April 15, 2010
Cambodian Threads has been progressing in a very positive way. Last week, Josh Smith, who is CT’s newest team member as Cambodian affairs coordinator, and I went to Prek Bongkong village on a research mission to develop a stronger relationship with the school administration and understand future aspirations. We arrived at the Heng home in time to eat lunch with the family. We had a leisurely discussion after feasting on grilled chicken, fresh vegetables, and mountains of white rice. As the noon sun peaked, we reclined in hammocks overlooking the Mekong River, sipped on coconuts, and gazed into the cloudless sky.
When the 1pm school bell rang, Naysim, Naychheng, Josh, and I made our way over to the Peah Takov School to meet with the principle and some teachers. It was interesting hearing some details about the school and community at large. I was able to talk at length with two teachers, a young lady named Srey Leak and a middling man named Sok Heang, who both spoke enough English to hold an interview. I wanted to know the inter-workings of the school so I asked dozens of questions and learned. They told me that in the school of 2920 students (1320 being female), each class holds about 50 students and only a third to a half of the students have notebooks and pens to work with; often, students share. When I asked how they felt as teachers in the rural area and if they get compensated appropriately, they told me that they felt proud to teach the rural children but the pay is very low, around $30-40 per month. They talked about their village and how it was so special. They both agreed that it was unique because of its beautiful simplicity, rolling rice fields and country agriculture copmpared with the hustle of the city. When we spoke about future aspirations and means to achieve such ends, Sok Heang, using basic English to convey a powerful point, spoke very seriously about the need for system reforms to end corruption and to spread enough money around to all of Cambodia, not just the hands of the crooked officials. He stressed the importance of education as a way to change social ignorance.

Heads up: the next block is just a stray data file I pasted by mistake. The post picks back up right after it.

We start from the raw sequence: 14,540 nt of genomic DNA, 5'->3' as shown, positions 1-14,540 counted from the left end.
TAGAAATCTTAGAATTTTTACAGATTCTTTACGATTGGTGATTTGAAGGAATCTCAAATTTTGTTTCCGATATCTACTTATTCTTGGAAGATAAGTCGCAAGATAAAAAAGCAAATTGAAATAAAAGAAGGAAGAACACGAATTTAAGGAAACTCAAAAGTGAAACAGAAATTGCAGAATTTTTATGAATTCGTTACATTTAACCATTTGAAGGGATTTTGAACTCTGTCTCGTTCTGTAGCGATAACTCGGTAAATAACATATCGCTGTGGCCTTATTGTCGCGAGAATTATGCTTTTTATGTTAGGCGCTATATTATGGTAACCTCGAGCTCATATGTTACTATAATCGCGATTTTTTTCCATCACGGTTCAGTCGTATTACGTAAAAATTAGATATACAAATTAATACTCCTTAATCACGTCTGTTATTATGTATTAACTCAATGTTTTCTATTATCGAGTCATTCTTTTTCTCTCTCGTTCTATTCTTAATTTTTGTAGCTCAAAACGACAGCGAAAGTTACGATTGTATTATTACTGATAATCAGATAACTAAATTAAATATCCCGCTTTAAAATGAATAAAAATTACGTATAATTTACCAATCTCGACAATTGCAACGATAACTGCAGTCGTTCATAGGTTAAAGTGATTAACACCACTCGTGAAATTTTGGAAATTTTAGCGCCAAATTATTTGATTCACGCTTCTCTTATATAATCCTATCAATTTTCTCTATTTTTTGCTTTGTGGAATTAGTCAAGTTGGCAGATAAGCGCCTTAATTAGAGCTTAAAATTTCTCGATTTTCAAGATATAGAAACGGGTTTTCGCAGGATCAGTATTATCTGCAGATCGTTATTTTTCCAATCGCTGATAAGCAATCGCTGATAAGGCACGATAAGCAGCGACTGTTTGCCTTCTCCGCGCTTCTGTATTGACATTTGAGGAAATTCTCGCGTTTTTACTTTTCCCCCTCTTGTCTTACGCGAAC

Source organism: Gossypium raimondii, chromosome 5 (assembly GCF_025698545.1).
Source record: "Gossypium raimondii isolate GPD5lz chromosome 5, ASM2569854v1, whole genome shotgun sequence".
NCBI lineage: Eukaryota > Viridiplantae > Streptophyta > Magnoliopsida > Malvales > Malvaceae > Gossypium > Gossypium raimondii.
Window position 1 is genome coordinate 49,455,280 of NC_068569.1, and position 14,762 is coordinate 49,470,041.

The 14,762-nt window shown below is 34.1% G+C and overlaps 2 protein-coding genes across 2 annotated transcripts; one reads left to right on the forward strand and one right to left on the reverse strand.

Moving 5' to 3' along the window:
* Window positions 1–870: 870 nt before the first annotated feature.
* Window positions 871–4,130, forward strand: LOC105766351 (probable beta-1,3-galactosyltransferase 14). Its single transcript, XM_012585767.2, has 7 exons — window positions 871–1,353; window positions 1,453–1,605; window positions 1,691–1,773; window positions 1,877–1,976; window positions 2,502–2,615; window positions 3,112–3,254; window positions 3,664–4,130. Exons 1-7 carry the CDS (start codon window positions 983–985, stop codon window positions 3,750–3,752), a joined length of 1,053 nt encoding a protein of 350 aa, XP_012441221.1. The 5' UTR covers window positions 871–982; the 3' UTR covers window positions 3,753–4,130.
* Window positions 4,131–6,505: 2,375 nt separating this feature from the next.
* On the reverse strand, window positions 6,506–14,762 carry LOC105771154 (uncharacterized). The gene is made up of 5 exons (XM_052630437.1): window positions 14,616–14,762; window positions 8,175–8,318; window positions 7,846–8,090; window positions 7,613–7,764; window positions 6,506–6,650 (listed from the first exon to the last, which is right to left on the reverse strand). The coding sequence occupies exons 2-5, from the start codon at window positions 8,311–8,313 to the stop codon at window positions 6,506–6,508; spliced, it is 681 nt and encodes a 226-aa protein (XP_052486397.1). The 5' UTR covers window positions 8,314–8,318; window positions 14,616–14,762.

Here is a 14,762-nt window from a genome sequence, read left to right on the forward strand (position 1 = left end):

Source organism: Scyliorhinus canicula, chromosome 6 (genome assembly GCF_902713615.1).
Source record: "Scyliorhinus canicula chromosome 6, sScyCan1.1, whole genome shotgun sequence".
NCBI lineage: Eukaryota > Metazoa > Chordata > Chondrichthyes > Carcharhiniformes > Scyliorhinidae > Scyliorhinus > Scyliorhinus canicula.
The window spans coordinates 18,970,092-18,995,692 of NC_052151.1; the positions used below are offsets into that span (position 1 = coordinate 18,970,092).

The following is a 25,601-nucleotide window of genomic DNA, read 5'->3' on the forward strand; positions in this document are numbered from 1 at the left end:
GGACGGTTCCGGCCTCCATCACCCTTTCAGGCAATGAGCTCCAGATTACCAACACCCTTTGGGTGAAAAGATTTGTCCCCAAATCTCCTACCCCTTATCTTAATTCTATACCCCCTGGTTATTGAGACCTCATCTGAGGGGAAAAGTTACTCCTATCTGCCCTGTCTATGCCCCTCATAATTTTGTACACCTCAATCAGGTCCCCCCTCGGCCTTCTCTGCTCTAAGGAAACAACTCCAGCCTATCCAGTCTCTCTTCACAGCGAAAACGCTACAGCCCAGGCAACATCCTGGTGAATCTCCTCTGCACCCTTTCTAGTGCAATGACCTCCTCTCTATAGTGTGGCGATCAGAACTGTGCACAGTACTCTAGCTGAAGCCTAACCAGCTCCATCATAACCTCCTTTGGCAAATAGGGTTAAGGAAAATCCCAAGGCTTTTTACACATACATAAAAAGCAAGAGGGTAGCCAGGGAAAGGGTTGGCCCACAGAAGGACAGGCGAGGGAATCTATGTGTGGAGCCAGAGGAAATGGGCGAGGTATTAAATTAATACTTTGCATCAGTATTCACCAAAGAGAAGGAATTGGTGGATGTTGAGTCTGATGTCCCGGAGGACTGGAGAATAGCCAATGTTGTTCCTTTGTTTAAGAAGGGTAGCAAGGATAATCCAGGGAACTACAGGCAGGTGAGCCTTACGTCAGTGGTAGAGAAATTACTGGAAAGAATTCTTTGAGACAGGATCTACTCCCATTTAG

We ended our conversation by speaking of things that Cambodian Threads can do to help in a bigger way. Sreay Leak, who teaches both mathematics and English to sixth graders, gave a few suggestions for things that their school really needs: the number one thing was notebooks and pens, also world maps, globes, big rulers, calculators, cassette players, teaching supplies like chalk and administrative books, and a computer. I felt inspired to help. These school supplies that so many Westerners take for granted could change the course of many Cambodian school children’s lives. Cambodian Threads is committed to the future goal of providing these school supplies for Preah Takov School. It’s an ambitious future goal and we really need everyone’s help in regards to selling our scarves to get funding for this task, but we are excited to pursue it and feel as though we will succeed! So check out, purchase a hand- made silk scarf, tell your friends, and learn how you can help today!